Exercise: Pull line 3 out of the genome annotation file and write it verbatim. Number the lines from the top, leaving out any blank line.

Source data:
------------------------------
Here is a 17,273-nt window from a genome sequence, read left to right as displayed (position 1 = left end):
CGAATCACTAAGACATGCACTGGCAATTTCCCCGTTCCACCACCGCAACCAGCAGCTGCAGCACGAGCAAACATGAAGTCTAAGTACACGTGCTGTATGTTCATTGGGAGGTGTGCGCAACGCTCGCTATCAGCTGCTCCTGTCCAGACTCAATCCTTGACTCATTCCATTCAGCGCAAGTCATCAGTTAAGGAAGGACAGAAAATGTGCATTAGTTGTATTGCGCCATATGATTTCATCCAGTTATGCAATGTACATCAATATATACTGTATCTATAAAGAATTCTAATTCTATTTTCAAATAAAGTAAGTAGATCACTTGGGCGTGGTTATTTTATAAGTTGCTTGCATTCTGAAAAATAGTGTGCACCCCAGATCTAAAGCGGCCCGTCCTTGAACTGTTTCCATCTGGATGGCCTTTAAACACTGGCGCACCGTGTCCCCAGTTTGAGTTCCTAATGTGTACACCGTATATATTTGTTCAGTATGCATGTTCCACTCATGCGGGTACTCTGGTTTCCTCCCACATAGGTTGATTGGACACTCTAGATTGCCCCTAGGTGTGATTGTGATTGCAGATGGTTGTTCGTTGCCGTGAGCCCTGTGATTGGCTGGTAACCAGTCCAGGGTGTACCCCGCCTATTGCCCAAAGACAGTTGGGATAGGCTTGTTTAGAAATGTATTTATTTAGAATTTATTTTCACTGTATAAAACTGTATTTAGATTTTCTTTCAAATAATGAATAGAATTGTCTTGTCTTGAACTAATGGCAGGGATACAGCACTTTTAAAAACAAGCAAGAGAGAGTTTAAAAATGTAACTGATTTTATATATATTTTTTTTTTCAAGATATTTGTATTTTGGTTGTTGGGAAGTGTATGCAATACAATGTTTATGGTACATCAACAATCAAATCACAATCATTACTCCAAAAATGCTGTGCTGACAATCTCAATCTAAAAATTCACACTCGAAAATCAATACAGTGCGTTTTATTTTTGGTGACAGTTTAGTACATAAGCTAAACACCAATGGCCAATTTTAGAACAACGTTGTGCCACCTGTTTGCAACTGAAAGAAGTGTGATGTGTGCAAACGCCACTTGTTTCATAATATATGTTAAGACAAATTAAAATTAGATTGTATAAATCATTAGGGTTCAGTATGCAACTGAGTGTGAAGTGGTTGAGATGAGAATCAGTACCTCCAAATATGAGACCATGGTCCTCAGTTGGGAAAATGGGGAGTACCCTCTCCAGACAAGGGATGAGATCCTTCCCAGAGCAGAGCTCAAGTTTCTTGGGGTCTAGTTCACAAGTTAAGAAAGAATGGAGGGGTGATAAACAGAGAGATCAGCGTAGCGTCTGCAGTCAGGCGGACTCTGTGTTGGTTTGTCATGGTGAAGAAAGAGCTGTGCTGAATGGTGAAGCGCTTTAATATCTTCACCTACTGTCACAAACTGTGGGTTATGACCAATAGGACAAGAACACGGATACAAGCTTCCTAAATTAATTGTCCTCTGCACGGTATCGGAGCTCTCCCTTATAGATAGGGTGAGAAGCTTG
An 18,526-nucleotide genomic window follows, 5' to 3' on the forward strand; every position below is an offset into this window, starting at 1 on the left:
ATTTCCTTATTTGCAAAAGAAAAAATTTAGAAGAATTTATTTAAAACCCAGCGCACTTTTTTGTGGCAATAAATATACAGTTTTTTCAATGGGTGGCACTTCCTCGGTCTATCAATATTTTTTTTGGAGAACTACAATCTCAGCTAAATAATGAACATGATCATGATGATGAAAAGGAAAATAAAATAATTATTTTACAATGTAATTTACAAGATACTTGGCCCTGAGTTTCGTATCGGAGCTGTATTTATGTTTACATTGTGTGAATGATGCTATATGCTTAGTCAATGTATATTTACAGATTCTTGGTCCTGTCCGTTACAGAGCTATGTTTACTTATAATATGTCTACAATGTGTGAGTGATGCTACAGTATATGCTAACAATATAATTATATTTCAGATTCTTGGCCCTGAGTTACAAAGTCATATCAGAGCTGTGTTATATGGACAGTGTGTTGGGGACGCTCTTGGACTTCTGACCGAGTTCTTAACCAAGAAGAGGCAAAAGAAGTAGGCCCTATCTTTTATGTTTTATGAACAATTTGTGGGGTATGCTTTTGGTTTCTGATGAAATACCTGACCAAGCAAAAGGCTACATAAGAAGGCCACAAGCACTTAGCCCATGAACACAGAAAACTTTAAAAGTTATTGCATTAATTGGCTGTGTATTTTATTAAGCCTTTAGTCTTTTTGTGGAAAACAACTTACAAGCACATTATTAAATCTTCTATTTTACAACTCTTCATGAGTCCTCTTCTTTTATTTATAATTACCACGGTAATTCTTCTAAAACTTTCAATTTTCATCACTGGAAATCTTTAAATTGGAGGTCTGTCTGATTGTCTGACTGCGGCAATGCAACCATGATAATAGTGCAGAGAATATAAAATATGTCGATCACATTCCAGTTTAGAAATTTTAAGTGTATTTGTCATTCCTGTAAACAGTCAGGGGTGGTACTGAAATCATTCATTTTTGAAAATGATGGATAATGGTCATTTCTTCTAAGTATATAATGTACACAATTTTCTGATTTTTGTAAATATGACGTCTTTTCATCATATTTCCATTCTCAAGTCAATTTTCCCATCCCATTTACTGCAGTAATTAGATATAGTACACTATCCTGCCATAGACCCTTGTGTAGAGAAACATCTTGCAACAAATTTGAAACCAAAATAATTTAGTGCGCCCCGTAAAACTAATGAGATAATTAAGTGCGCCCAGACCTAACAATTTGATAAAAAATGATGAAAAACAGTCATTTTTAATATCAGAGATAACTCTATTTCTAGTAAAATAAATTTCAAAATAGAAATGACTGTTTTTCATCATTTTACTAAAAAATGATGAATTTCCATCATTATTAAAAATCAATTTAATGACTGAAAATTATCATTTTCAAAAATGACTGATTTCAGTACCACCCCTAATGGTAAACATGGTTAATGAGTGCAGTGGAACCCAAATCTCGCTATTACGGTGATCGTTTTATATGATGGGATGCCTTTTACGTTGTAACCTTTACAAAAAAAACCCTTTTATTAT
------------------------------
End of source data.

An 18,526-nucleotide genomic window follows, 5' to 3' on the forward strand; every position below is an offset into this window, starting at 1 on the left: